A strange story of murder on the London Underground appeared on the Unexplained Mysteries forum in July 2007. It described an art student heading home from central London one night in an empty tube carriage. Initially there was only one other passenger, a man in his thirties, but after a few minutes three other people got on board, two men either side of a woman.
The student decided the trio looked like drug addicts and avoided eye contact with them. Then the thirty-something sat down next to her and started talking as if he knew her. He whispered ‘Get off at the next stop’ to her. She was unsure but did not want to be left on the train with the other three, so she followed the man off at the next station. As the train rattled out of the station the man explained to her that the woman in the trio was dead: he had seen the two men drag her on to the train with a pair of scissors stuck into the back of her skull.
The message board loved the ‘creepy’ story, and debated how much blood a pair of scissors would cause when fatally stuck in someone’s head or how a pair of scissors could be used to prop up a body. One person helpfully suggested “that woman was a ghost. Theres [sic] loads of abondond [sic] stations in london [sic] and many ghosts that live there”. Which may be true and to be fair to the forum, quite a few also cried “Urban Legend!”
Another forum member replied that she lived in Sydney and the story had also been told there. Except this time there were a trio of girls with the middle one staring at a girl who’d got on a subway train. The girl was “someone who is close to my old best friend” The middle girl of the trio stared at our friend-of-a-friend so she looked out of the window. Later on a ticket guard came on, inspected her ticket first and took her off the train. She later found out that the middle girl, who’d been staring at her, was dead, having been strangled by the other two.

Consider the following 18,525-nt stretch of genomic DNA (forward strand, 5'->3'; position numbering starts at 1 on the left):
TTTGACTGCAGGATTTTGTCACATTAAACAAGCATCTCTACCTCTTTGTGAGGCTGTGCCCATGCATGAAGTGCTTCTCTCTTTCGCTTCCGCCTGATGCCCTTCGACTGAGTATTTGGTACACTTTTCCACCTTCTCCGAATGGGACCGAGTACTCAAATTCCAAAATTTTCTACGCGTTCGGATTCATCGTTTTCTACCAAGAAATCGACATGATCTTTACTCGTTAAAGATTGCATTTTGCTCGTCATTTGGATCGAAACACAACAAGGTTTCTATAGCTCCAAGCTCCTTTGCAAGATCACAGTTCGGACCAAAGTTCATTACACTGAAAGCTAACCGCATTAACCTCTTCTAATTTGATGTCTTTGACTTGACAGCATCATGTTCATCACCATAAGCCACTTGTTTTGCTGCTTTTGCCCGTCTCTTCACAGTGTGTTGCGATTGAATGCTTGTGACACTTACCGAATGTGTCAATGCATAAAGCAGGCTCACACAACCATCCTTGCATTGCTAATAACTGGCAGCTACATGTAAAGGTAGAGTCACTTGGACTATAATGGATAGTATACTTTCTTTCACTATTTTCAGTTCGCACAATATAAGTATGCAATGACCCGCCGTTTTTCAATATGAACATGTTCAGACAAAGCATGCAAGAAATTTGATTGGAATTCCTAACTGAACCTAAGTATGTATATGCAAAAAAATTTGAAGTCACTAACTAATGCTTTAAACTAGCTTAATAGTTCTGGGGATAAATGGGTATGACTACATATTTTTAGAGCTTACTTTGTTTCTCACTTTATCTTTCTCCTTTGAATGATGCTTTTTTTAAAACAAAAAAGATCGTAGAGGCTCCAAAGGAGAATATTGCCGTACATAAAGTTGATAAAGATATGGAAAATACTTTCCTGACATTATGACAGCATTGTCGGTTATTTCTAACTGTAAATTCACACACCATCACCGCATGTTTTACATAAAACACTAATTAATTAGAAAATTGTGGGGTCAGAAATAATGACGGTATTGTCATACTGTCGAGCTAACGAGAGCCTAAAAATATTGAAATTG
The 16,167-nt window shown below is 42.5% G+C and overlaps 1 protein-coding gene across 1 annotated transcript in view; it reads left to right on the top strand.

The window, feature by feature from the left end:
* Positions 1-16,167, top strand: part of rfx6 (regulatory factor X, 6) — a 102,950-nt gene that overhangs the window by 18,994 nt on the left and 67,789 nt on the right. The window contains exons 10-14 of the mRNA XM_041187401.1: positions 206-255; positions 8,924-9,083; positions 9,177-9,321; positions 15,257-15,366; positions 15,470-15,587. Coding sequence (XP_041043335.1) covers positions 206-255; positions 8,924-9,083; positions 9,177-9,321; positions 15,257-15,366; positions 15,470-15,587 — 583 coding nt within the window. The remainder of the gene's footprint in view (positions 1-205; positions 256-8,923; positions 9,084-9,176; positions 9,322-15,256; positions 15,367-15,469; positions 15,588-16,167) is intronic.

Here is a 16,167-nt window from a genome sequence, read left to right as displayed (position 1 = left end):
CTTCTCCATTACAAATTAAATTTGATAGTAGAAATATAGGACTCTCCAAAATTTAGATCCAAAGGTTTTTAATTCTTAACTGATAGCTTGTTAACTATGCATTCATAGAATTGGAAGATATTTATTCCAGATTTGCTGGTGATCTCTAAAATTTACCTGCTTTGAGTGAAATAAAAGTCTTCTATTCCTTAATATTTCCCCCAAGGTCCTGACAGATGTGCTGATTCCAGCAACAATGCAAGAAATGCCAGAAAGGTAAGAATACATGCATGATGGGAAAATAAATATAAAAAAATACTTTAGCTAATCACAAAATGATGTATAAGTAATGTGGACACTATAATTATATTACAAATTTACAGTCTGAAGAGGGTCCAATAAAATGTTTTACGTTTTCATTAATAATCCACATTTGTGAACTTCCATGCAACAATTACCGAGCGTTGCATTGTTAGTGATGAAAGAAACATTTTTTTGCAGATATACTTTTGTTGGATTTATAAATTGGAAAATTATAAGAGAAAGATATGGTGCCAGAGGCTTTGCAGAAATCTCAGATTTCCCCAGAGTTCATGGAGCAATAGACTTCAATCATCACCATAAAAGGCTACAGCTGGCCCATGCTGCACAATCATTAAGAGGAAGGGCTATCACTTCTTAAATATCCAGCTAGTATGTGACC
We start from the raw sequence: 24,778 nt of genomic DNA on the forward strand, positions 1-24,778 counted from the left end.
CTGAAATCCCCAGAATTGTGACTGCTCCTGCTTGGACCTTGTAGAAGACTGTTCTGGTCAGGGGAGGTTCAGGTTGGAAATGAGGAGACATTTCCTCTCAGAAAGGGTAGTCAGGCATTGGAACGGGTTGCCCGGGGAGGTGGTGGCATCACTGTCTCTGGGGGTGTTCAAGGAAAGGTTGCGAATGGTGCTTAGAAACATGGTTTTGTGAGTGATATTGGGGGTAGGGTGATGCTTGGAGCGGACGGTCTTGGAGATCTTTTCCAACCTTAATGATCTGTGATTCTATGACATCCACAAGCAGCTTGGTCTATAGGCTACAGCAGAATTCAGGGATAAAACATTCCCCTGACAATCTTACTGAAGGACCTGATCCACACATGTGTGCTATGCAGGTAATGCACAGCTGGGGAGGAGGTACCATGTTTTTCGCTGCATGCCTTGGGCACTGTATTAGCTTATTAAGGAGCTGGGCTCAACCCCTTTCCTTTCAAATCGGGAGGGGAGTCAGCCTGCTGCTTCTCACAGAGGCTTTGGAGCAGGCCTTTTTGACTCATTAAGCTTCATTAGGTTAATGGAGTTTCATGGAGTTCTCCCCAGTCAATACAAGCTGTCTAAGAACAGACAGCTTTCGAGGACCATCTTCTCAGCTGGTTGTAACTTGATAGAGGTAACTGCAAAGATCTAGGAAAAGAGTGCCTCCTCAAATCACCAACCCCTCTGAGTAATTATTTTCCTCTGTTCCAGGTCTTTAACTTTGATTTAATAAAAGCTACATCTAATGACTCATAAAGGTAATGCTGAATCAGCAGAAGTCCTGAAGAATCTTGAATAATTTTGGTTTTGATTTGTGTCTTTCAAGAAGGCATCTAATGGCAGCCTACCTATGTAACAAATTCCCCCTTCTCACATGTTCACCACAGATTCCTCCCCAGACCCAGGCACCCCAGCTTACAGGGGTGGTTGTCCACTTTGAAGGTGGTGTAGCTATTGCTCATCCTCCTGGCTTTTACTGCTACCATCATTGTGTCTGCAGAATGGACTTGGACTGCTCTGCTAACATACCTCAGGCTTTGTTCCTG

But hang on, what about the email collected by the urban legend clearing house Snopes in 2003 that told of two men holding up a woman who stared at another woman across the tube? She was dead too: the witness was informed of the fact by a doctor who, being an expert, spotted the corpse's condition and decided to rescue her. There was no cause of death described this time, nor a pair of scissors embedded in the brain.
The version that appeared in Rodney Dale’s book ‘It’s True It Happened to a Friend’, published in 1984, actually had the killing surreptitiously take place in front of the unfortunate girl. A man gets on to her empty carriage and she ignores him, busying herself with a crossword. At the next stop, two other men get on and sit either side of him. The two men get off the stop after leaving the original man in his seat. As the train pulls out of the station there’s a jolt and the man falls on the carriage floor, dead, with a knife in his back. No nice man to save our lone travelling woman this time.
We’re back to killer girls in a 1980s tale told not on the Underground but on a train going from Leeds to Manchester with two girls as observers, not one: